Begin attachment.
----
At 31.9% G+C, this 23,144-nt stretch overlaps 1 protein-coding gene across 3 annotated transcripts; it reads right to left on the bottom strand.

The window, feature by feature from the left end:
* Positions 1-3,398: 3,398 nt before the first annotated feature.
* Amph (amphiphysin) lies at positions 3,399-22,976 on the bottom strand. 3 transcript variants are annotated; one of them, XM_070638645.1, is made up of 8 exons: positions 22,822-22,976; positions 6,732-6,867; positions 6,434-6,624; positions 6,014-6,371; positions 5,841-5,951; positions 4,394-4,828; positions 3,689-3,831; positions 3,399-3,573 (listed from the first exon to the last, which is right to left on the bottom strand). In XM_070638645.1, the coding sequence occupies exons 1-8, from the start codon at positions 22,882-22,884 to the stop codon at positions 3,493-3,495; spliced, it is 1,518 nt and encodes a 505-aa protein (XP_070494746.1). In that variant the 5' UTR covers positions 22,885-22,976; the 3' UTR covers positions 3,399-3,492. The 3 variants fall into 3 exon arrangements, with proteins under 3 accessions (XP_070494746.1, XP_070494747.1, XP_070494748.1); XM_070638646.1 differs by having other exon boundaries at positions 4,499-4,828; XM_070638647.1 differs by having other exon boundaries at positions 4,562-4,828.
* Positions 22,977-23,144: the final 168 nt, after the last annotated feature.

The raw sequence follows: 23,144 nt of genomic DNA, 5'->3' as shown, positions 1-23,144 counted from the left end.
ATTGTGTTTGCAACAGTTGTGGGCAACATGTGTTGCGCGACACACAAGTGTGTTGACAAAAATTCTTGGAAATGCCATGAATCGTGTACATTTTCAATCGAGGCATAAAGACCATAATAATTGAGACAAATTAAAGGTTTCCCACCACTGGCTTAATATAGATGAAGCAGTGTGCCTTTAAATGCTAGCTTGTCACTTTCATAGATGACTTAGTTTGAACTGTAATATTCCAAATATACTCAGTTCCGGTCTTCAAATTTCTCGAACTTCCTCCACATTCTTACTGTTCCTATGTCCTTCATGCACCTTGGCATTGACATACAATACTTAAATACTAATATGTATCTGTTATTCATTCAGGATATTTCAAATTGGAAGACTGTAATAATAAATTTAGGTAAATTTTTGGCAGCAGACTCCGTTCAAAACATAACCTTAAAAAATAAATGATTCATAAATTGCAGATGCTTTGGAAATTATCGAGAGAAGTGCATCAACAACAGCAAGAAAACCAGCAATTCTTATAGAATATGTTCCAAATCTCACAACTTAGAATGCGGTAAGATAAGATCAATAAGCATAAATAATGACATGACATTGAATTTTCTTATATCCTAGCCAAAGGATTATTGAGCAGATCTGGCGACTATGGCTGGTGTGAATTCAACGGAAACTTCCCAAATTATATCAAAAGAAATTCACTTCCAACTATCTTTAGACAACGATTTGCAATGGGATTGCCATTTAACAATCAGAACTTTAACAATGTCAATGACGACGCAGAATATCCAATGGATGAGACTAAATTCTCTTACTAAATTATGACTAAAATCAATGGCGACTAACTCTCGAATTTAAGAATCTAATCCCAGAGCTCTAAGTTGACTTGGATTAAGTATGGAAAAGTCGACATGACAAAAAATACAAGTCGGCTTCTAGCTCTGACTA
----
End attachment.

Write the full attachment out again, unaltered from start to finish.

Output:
At 31.9% G+C, this 23,144-nt stretch overlaps 1 protein-coding gene across 3 annotated transcripts; it reads right to left on the bottom strand.

The window, feature by feature from the left end:
* Positions 1-3,398: 3,398 nt before the first annotated feature.
* Amph (amphiphysin) lies at positions 3,399-22,976 on the bottom strand. 3 transcript variants are annotated; one of them, XM_070638645.1, is made up of 8 exons: positions 22,822-22,976; positions 6,732-6,867; positions 6,434-6,624; positions 6,014-6,371; positions 5,841-5,951; positions 4,394-4,828; positions 3,689-3,831; positions 3,399-3,573 (listed from the first exon to the last, which is right to left on the bottom strand). In XM_070638645.1, the coding sequence occupies exons 1-8, from the start codon at positions 22,882-22,884 to the stop codon at positions 3,493-3,495; spliced, it is 1,518 nt and encodes a 505-aa protein (XP_070494746.1). In that variant the 5' UTR covers positions 22,885-22,976; the 3' UTR covers positions 3,399-3,492. The 3 variants fall into 3 exon arrangements, with proteins under 3 accessions (XP_070494746.1, XP_070494747.1, XP_070494748.1); XM_070638646.1 differs by having other exon boundaries at positions 4,499-4,828; XM_070638647.1 differs by having other exon boundaries at positions 4,562-4,828.
* Positions 22,977-23,144: the final 168 nt, after the last annotated feature.

The raw sequence follows: 23,144 nt of genomic DNA, 5'->3' as shown, positions 1-23,144 counted from the left end.
ATTGTGTTTGCAACAGTTGTGGGCAACATGTGTTGCGCGACACACAAGTGTGTTGACAAAAATTCTTGGAAATGCCATGAATCGTGTACATTTTCAATCGAGGCATAAAGACCATAATAATTGAGACAAATTAAAGGTTTCCCACCACTGGCTTAATATAGATGAAGCAGTGTGCCTTTAAATGCTAGCTTGTCACTTTCATAGATGACTTAGTTTGAACTGTAATATTCCAAATATACTCAGTTCCGGTCTTCAAATTTCTCGAACTTCCTCCACATTCTTACTGTTCCTATGTCCTTCATGCACCTTGGCATTGACATACAATACTTAAATACTAATATGTATCTGTTATTCATTCAGGATATTTCAAATTGGAAGACTGTAATAATAAATTTAGGTAAATTTTTGGCAGCAGACTCCGTTCAAAACATAACCTTAAAAAATAAATGATTCATAAATTGCAGATGCTTTGGAAATTATCGAGAGAAGTGCATCAACAACAGCAAGAAAACCAGCAATTCTTATAGAATATGTTCCAAATCTCACAACTTAGAATGCGGTAAGATAAGATCAATAAGCATAAATAATGACATGACATTGAATTTTCTTATATCCTAGCCAAAGGATTATTGAGCAGATCTGGCGACTATGGCTGGTGTGAATTCAACGGAAACTTCCCAAATTATATCAAAAGAAATTCACTTCCAACTATCTTTAGACAACGATTTGCAATGGGATTGCCATTTAACAATCAGAACTTTAACAATGTCAATGACGACGCAGAATATCCAATGGATGAGACTAAATTCTCTTACTAAATTATGACTAAAATCAATGGCGACTAACTCTCGAATTTAAGAATCTAATCCCAGAGCTCTAAGTTGACTTGGATTAAGTATGGAAAAGTCGACATGACAAAAAATACAAGTCGGCTTCTAGCTCTGACTA